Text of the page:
I'm no expert by any stretch of the imagination but I can share my recent experiences with the transformer in question.  I was using a CW 80 that I had left over from a set break-up to test LED lighting circuits.  Well, being the Thomas Edison that I am (NOT) I put the alligator clips on the respective red and black wires and "gave her the juice" which produced a rather loud buzz (it actually sent chills up my spine) from the transformer for a Millisecond and the green light went dead and all was silent (except for my quiet sobbing).  Well not being one to acquiesce to a "stinking anti-tamper screw", I started thinking "Out of The Box".  I hit the head and grabbed a Ham & Cheese Samich on the way back to the work bench and arrived at a way to defeat the evil tamper-proof screws hindering my journey into the bowels of the transformer.  I found a Tri-Angle meal File and proceeded to grind down the end until the file fit into the Tri-Angle head of the tamper proof screw.  As a result, I was able to gain entrance into the forbidden interior of the transformer.  There is a fairly large coil some red wires and some black wires, a small cooling fan, what looks to be either a heat shield or a heat sink, a printed circuit board, (of which I know nothing what so ever about) and a "glass fuse".  I stripped away the shrink tubing only to find the fuse was intact and not blown.  I decided to plug the power cord back into the wall socket only to hear a small "click" noise and nothing else.  Well, ultimately not being an electrical engineer I decided to do what I considered was the best thing to do in my situation.  I cut off the power cord and used it to replace the tattered one on my Post War 1033 90 Watt transformer and then I chucked the rest of the CW80 into the trash.  Besides, the 1033 has 10 more Watts.

 

Chief Bob (Retired)

Actually, given that the 1033 is rated on input power and the CW-80 is rated on output power, the CW-80 probably has slightly more output power.  However, I think you probably made the right decision anyway.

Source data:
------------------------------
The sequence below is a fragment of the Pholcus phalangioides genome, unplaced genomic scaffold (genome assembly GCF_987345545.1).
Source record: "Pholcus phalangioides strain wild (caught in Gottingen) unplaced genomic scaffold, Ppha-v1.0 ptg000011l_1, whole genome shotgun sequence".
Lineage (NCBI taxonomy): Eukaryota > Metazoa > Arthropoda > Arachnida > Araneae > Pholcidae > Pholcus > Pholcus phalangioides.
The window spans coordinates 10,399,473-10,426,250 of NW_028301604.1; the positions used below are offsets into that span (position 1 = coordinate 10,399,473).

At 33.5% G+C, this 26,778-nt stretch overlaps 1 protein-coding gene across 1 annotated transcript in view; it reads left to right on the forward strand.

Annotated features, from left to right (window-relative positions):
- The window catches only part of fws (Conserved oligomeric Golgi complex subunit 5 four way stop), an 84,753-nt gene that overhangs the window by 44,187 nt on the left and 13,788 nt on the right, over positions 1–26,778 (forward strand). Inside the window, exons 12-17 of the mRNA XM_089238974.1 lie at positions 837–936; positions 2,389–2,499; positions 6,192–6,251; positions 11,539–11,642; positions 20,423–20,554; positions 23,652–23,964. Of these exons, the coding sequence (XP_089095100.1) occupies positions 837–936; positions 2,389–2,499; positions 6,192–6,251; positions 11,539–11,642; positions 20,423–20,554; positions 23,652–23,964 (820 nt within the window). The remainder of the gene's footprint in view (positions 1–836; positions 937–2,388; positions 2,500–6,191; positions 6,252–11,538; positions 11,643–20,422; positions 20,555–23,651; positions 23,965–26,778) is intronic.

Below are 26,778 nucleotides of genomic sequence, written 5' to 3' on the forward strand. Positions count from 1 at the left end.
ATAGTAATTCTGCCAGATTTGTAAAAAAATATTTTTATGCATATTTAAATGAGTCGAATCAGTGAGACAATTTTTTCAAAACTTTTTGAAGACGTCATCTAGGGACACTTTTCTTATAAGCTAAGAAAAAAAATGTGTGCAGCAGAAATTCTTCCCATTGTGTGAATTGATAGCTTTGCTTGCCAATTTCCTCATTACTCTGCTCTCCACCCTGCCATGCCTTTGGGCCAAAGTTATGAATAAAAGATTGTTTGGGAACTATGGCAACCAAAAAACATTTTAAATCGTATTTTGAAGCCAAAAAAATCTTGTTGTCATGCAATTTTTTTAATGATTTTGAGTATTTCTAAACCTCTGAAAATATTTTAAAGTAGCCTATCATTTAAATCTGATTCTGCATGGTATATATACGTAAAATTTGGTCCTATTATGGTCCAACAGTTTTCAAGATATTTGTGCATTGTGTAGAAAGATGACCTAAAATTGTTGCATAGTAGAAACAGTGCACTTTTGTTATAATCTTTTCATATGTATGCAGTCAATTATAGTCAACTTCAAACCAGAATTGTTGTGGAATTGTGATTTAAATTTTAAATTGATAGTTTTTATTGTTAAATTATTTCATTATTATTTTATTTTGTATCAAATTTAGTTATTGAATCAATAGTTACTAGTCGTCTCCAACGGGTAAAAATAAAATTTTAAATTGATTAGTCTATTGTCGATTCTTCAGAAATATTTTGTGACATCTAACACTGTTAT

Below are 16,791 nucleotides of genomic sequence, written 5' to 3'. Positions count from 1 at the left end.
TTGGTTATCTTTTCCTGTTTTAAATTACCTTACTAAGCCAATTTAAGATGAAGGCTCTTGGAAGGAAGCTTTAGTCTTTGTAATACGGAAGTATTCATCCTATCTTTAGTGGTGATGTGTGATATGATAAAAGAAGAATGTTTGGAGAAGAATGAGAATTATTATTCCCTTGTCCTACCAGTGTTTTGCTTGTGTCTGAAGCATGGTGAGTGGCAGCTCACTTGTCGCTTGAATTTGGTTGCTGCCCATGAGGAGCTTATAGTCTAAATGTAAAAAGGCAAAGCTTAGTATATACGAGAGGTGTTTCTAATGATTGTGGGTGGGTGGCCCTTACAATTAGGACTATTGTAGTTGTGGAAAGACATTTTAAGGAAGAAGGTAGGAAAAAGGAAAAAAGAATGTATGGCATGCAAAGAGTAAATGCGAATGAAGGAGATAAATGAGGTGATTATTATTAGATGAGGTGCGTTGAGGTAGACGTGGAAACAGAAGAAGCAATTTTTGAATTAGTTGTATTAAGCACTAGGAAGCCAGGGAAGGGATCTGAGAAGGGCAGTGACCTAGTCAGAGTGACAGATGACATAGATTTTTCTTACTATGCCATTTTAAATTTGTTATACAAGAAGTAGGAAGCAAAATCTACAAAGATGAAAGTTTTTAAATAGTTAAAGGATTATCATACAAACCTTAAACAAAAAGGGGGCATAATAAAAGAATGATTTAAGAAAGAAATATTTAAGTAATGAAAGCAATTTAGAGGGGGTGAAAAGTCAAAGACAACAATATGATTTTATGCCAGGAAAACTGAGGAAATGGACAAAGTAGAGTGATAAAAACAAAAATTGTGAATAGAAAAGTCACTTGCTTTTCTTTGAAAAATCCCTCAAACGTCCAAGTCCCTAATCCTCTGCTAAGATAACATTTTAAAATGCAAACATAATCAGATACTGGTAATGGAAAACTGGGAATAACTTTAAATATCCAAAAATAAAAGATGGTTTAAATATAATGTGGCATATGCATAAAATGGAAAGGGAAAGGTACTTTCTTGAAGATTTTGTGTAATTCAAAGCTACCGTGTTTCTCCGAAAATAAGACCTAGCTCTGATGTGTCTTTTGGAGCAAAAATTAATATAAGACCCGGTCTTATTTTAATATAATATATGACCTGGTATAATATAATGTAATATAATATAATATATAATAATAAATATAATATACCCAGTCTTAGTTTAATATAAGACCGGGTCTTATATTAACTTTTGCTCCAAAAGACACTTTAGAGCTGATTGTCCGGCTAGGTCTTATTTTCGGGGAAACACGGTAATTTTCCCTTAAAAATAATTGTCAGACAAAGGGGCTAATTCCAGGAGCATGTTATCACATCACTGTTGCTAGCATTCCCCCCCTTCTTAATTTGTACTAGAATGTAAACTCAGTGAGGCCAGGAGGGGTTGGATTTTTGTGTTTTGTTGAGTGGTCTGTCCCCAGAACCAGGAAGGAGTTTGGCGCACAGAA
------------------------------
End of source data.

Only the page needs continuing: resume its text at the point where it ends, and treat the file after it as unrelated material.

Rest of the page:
FWIW, the usual failure of these if it's not the fuse are the output triac drivers, they're fairly easily replaced.

As I remember Dale M's experiment, the transformer in the CW-80 is pretty robust. I want to say he was loading it to something like 8 amps ac or more and it held up well. That means that you could pull all the guts out and use it for a TMCC power source almost or as well as one of the 180 watt bricks...maybe leave the fan in it, etc.

Chuck TCA LCCA ARRL BMWMOA

I'm not sure it would be 8 amps, that would put it at 144 watts at 18 volts.  Judging the difference in that transformer core and the PowerHouse 180, I'd say you'd be more in the 6 amp range at most.

 

Originally Posted by gunrunnerjohn:

I'm not sure it would be 8 amps, that would put it at 144 watts at 18 volts.  Judging the difference in that transformer core and the PowerHouse 180, I'd say you'd be more in the 6 amp range at most.

 

I remember him being surprised...but I don't know how long the test lasted and I think it was in air, not enclosed.

Chuck TCA LCCA ARRL BMWMOA